Trail Guides
Elsinboro Neck

Fort Elfsborg-Salem Road, Elsinboro, NJ
Phone: (888) 627-7437

OWNER:  Public Service Enterprise Group (PSEG)

DIRECTIONS:  Turn Right out of the WMA parking lot onto Route 45. Follow Route 45 past the hospital back into Salem City. Turn Right onto Route 49. After 1 block, turn Left onto Chestnut St. The post office will be on your Right across from Chestnut St. Chestnut St. turns into CR 625/Fort Elfsborg-Salem Rd. Drive past the PSEG office on your Left, straight through the blinking yellow light and past the Elsinboro Elementary School. Continue on this road through a sharp Right and sharp Left and end at the parking area.   Map
ACCESS AND PARKING:  Open daily from dawn to dusk. Small parking area on site. Please note, the road to the parking area is residential, and no parking is allowed. If the designated parking area is full, it is advisable to pass up this site to avoid a parking ticket.

SPECIAL FEATURES:  A walk along the narrow beach offers good views of the open water of the river. Going further south brings the upper parts of the Delaware Bay into focus. Be careful not to be caught when the tide is coming in as some parts of the beach are impassable at high tide.

SITE DESCRIPTION:  Just north of where the Delaware River opens up into the Delaware Bay, the view from this little known beach is delightful. There is a small boardwalk providing enough elevation to afford a look down into the salt marsh. There you will find egrets, herons and shorebirds depending on the time of year. Stroll along the beach looking for shells, pebbles and animal tracks. Scan the open water for ducks, gulls and cormorants. The site of the Swedish Fort Elfsborg, built in 1643, is marked with a modest monument nearby.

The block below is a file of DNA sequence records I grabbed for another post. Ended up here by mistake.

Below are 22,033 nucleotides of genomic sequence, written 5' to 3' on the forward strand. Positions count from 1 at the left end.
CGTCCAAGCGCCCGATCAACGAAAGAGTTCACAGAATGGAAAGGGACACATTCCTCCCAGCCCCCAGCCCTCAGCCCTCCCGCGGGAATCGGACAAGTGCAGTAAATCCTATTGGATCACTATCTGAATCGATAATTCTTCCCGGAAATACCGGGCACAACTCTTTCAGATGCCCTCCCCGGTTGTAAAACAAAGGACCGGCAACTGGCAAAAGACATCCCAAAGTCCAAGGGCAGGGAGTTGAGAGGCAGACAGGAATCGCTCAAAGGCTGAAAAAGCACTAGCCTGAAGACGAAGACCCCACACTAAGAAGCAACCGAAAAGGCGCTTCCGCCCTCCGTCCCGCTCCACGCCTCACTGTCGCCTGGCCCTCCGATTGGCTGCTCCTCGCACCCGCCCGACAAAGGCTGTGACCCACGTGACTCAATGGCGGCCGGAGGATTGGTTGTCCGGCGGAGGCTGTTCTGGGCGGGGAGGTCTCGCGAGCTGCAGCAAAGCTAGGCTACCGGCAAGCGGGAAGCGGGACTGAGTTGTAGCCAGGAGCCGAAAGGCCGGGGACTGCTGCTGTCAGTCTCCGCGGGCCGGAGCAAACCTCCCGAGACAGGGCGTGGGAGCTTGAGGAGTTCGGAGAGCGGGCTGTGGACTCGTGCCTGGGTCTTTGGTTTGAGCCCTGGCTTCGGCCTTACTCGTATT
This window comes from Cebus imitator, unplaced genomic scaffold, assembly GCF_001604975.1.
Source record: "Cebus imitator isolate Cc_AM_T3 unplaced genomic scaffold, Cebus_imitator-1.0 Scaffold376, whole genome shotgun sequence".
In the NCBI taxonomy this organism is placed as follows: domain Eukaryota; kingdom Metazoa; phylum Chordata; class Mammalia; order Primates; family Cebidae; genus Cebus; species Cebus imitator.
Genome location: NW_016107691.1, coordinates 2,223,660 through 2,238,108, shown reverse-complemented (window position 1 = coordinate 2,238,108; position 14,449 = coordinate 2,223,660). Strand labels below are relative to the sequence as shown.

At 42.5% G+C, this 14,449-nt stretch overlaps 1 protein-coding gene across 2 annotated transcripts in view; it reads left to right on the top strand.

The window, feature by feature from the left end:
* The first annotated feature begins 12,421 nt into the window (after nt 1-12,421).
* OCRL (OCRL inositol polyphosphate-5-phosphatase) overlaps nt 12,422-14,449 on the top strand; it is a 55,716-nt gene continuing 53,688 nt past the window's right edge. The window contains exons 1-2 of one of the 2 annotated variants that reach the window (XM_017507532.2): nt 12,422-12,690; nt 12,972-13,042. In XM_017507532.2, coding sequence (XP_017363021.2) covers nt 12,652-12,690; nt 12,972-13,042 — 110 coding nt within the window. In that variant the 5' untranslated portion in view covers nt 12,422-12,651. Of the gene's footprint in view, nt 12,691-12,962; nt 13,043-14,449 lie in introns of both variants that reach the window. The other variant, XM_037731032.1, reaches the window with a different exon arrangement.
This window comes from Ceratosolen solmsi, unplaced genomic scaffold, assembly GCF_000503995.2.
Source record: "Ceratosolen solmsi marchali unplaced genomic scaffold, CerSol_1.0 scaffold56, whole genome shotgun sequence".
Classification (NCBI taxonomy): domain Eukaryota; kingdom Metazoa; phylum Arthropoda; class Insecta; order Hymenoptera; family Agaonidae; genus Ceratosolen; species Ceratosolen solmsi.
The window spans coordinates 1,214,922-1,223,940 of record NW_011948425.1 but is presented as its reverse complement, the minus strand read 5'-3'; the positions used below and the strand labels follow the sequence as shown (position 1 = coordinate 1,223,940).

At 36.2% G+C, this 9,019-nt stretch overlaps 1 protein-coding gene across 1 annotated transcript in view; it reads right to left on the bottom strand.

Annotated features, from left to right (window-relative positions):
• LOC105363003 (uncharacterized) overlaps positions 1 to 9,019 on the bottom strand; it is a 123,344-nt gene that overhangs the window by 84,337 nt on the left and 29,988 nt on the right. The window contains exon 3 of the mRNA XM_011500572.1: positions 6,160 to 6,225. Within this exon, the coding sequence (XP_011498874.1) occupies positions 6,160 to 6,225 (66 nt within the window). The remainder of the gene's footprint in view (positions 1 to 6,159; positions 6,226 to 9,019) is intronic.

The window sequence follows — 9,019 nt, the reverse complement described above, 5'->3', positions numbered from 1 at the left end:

DON'T MISS:  the spring shorebird migration at this site. Look in particular for impressive flocks of Glossy Ibis feeding in the marsh and nearby fields.

Winter:  Both Common and Red-throated Loons arrive from the north and can be seen on the bay or in open water in the marshes. Scan the bay for other sea ducks. The site can be quite windy and cold but it is possible to view the river from inside a parked car.
Spring:  Migrating shorebirds visit the marsh in large numbers. The marsh mammals become more active. Muskrat, beaver and fox are best seen early in the day. Wading birds can be seen traveling to feeding sites in the marsh, and Yellow Warbler and Red-winged Blackbird are plentiful.
Summer:  Marshes are some of the most productive habitats on earth and during the summer this marsh is active with a large variety of herons and egrets that feed in the area and can be seen foraging or in flight throughout the day. Listen for Clapper Rail and Willet.
Fall:  Migrating birds that follow the river will pass this area. For example, raptors such as Cooper’s Hawk, Sharp-shinned Hawk, Peregrine Falcon and Bald Eagle sometimes travel along the edge of the Delaware Bay and River looking for a narrow spot to cross the river rather than the mouth of the bay.

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